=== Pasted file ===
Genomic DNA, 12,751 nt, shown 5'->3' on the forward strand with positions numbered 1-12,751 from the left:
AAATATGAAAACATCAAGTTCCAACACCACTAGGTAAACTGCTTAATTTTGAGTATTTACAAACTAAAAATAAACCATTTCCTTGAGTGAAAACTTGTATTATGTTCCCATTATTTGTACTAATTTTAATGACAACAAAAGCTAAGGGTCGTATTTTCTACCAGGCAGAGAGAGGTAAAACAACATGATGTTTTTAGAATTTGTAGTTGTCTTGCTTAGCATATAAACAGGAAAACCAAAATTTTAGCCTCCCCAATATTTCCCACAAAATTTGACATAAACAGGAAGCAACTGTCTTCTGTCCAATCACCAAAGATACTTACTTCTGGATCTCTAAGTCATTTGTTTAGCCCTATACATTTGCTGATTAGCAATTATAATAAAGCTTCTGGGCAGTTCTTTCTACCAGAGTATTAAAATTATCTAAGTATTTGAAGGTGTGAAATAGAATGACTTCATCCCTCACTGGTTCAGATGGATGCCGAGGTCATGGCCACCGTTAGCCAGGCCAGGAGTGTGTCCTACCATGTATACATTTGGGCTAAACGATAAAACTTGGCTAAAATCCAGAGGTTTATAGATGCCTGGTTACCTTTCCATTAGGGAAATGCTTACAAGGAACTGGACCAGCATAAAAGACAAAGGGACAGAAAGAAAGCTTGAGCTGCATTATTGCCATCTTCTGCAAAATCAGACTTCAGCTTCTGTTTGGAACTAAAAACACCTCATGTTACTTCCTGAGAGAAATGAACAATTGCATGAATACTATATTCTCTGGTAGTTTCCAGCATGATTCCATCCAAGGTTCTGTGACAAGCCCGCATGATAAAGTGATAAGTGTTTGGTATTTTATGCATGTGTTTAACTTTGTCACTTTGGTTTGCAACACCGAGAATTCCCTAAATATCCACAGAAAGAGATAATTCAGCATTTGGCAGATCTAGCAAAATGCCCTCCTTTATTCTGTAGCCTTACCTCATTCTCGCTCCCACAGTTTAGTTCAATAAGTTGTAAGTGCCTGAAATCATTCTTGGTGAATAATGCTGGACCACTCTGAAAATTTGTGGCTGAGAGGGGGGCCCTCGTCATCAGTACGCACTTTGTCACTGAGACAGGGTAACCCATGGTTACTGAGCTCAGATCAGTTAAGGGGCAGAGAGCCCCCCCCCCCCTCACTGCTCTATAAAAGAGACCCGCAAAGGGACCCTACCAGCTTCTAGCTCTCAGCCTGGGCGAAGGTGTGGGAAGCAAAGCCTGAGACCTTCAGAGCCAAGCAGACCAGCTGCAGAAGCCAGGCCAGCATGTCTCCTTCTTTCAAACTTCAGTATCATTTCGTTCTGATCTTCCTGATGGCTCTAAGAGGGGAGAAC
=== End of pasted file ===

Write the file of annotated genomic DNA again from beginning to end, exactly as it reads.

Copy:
Genomic DNA, 12,751 nt, shown 5'->3' on the forward strand with positions numbered 1-12,751 from the left:
AAATATGAAAACATCAAGTTCCAACACCACTAGGTAAACTGCTTAATTTTGAGTATTTACAAACTAAAAATAAACCATTTCCTTGAGTGAAAACTTGTATTATGTTCCCATTATTTGTACTAATTTTAATGACAACAAAAGCTAAGGGTCGTATTTTCTACCAGGCAGAGAGAGGTAAAACAACATGATGTTTTTAGAATTTGTAGTTGTCTTGCTTAGCATATAAACAGGAAAACCAAAATTTTAGCCTCCCCAATATTTCCCACAAAATTTGACATAAACAGGAAGCAACTGTCTTCTGTCCAATCACCAAAGATACTTACTTCTGGATCTCTAAGTCATTTGTTTAGCCCTATACATTTGCTGATTAGCAATTATAATAAAGCTTCTGGGCAGTTCTTTCTACCAGAGTATTAAAATTATCTAAGTATTTGAAGGTGTGAAATAGAATGACTTCATCCCTCACTGGTTCAGATGGATGCCGAGGTCATGGCCACCGTTAGCCAGGCCAGGAGTGTGTCCTACCATGTATACATTTGGGCTAAACGATAAAACTTGGCTAAAATCCAGAGGTTTATAGATGCCTGGTTACCTTTCCATTAGGGAAATGCTTACAAGGAACTGGACCAGCATAAAAGACAAAGGGACAGAAAGAAAGCTTGAGCTGCATTATTGCCATCTTCTGCAAAATCAGACTTCAGCTTCTGTTTGGAACTAAAAACACCTCATGTTACTTCCTGAGAGAAATGAACAATTGCATGAATACTATATTCTCTGGTAGTTTCCAGCATGATTCCATCCAAGGTTCTGTGACAAGCCCGCATGATAAAGTGATAAGTGTTTGGTATTTTATGCATGTGTTTAACTTTGTCACTTTGGTTTGCAACACCGAGAATTCCCTAAATATCCACAGAAAGAGATAATTCAGCATTTGGCAGATCTAGCAAAATGCCCTCCTTTATTCTGTAGCCTTACCTCATTCTCGCTCCCACAGTTTAGTTCAATAAGTTGTAAGTGCCTGAAATCATTCTTGGTGAATAATGCTGGACCACTCTGAAAATTTGTGGCTGAGAGGGGGGCCCTCGTCATCAGTACGCACTTTGTCACTGAGACAGGGTAACCCATGGTTACTGAGCTCAGATCAGTTAAGGGGCAGAGAGCCCCCCCCCCCCTCACTGCTCTATAAAAGAGACCCGCAAAGGGACCCTACCAGCTTCTAGCTCTCAGCCTGGGCGAAGGTGTGGGAAGCAAAGCCTGAGACCTTCAGAGCCAAGCAGACCAGCTGCAGAAGCCAGGCCAGCATGTCTCCTTCTTTCAAACTTCAGTATCATTTCGTTCTGATCTTCCTGATGGCTCTAAGAGGGGAGAAC